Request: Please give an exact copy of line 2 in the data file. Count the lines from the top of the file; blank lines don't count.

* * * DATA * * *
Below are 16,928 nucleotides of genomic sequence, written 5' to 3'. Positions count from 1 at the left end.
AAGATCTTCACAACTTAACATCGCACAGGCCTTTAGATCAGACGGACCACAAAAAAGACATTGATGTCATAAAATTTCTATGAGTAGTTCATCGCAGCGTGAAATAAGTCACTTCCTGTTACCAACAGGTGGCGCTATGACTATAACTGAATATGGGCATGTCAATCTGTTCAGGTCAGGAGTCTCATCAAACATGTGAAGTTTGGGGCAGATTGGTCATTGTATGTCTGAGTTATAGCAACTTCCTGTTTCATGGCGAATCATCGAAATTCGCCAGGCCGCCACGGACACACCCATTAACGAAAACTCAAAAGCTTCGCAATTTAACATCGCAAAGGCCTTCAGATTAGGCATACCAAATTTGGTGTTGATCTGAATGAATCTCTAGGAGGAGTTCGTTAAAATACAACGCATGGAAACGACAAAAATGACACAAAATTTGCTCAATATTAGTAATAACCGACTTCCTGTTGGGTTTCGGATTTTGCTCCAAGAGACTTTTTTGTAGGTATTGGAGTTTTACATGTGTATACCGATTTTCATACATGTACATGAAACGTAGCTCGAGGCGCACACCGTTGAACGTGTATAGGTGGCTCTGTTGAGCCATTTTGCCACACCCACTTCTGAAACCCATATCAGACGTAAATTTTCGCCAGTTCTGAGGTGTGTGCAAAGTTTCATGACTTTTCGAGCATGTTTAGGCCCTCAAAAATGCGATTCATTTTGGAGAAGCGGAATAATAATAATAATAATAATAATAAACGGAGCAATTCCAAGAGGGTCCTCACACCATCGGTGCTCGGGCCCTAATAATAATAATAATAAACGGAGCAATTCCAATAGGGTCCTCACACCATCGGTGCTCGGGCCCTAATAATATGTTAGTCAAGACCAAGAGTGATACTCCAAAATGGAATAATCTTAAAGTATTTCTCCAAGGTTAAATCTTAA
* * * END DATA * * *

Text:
AAGATCTTCACAACTTAACATCGCACAGGCCTTTAGATCAGACGGACCACAAAAAAGACATTGATGTCATAAAATTTCTATGAGTAGTTCATCGCAGCGTGAAATAAGTCACTTCCTGTTACCAACAGGTGGCGCTATGACTATAACTGAATATGGGCATGTCAATCTGTTCAGGTCAGGAGTCTCATCAAACATGTGAAGTTTGGGGCAGATTGGTCATTGTATGTCTGAGTTATAGCAACTTCCTGTTTCATGGCGAATCATCGAAATTCGCCAGGCCGCCACGGACACACCCATTAACGAAAACTCAAAAGCTTCGCAATTTAACATCGCAAAGGCCTTCAGATTAGGCATACCAAATTTGGTGTTGATCTGAATGAATCTCTAGGAGGAGTTCGTTAAAATACAACGCATGGAAACGACAAAAATGACACAAAATTTGCTCAATATTAGTAATAACCGACTTCCTGTTGGGTTTCGGATTTTGCTCCAAGAGACTTTTTTGTAGGTATTGGAGTTTTACATGTGTATACCGATTTTCATACATGTACATGAAACGTAGCTCGAGGCGCACACCGTTGAACGTGTATAGGTGGCTCTGTTGAGCCATTTTGCCACACCCACTTCTGAAACCCATATCAGACGTAAATTTTCGCCAGTTCTGAGGTGTGTGCAAAGTTTCATGACTTTTCGAGCATGTTTAGGCCCTCAAAAATGCGATTCATTTTGGAGAAGCGGAATAATAATAATAATAATAATAATAAACGGAGCAATTCCAAGAGGGTCCTCACACCATCGGTGCTCGGGCCCTAATAATAATAATAATAAACGGAGCAATTCCAATAGGGTCCTCACACCATCGGTGCTCGGGCCCTAATAATATGTTAGTCAAGACCAAGAGTGATACTCCAAAATGGAATAATCTTAAAGTATTTCTCCAAGGTTAAATCTTAA